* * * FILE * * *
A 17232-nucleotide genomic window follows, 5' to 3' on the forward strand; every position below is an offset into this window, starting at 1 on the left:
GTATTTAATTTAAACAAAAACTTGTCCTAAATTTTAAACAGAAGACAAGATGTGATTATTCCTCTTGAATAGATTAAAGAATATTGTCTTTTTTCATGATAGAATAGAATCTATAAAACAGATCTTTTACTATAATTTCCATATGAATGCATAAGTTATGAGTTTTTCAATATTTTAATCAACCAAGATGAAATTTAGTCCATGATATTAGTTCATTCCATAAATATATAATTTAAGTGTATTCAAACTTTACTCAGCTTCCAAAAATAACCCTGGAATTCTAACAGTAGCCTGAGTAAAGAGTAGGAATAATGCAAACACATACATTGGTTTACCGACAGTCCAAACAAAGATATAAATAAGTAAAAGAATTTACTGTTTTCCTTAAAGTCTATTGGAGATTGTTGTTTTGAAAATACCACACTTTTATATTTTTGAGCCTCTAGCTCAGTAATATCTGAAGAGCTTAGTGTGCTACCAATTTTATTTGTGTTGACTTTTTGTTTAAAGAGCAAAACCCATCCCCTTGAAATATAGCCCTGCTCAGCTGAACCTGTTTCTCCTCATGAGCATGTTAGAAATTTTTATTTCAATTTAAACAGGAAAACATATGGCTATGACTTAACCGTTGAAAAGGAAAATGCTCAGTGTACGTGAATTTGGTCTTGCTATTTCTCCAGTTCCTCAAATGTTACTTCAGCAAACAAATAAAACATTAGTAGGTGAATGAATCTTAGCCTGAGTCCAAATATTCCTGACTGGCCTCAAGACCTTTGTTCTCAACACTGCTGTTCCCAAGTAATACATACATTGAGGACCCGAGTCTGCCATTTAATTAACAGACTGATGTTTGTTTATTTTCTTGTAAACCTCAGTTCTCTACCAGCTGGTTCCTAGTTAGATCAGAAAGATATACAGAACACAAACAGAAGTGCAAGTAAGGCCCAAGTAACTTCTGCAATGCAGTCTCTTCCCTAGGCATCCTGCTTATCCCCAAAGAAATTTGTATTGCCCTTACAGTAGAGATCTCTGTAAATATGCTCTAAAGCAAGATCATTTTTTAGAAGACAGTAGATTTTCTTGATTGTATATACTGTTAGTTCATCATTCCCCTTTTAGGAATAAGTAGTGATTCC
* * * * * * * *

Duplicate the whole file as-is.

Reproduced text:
A 17232-nucleotide genomic window follows, 5' to 3' on the forward strand; every position below is an offset into this window, starting at 1 on the left:
GTATTTAATTTAAACAAAAACTTGTCCTAAATTTTAAACAGAAGACAAGATGTGATTATTCCTCTTGAATAGATTAAAGAATATTGTCTTTTTTCATGATAGAATAGAATCTATAAAACAGATCTTTTACTATAATTTCCATATGAATGCATAAGTTATGAGTTTTTCAATATTTTAATCAACCAAGATGAAATTTAGTCCATGATATTAGTTCATTCCATAAATATATAATTTAAGTGTATTCAAACTTTACTCAGCTTCCAAAAATAACCCTGGAATTCTAACAGTAGCCTGAGTAAAGAGTAGGAATAATGCAAACACATACATTGGTTTACCGACAGTCCAAACAAAGATATAAATAAGTAAAAGAATTTACTGTTTTCCTTAAAGTCTATTGGAGATTGTTGTTTTGAAAATACCACACTTTTATATTTTTGAGCCTCTAGCTCAGTAATATCTGAAGAGCTTAGTGTGCTACCAATTTTATTTGTGTTGACTTTTTGTTTAAAGAGCAAAACCCATCCCCTTGAAATATAGCCCTGCTCAGCTGAACCTGTTTCTCCTCATGAGCATGTTAGAAATTTTTATTTCAATTTAAACAGGAAAACATATGGCTATGACTTAACCGTTGAAAAGGAAAATGCTCAGTGTACGTGAATTTGGTCTTGCTATTTCTCCAGTTCCTCAAATGTTACTTCAGCAAACAAATAAAACATTAGTAGGTGAATGAATCTTAGCCTGAGTCCAAATATTCCTGACTGGCCTCAAGACCTTTGTTCTCAACACTGCTGTTCCCAAGTAATACATACATTGAGGACCCGAGTCTGCCATTTAATTAACAGACTGATGTTTGTTTATTTTCTTGTAAACCTCAGTTCTCTACCAGCTGGTTCCTAGTTAGATCAGAAAGATATACAGAACACAAACAGAAGTGCAAGTAAGGCCCAAGTAACTTCTGCAATGCAGTCTCTTCCCTAGGCATCCTGCTTATCCCCAAAGAAATTTGTATTGCCCTTACAGTAGAGATCTCTGTAAATATGCTCTAAAGCAAGATCATTTTTTAGAAGACAGTAGATTTTCTTGATTGTATATACTGTTAGTTCATCATTCCCCTTTTAGGAATAAGTAGTGATTCC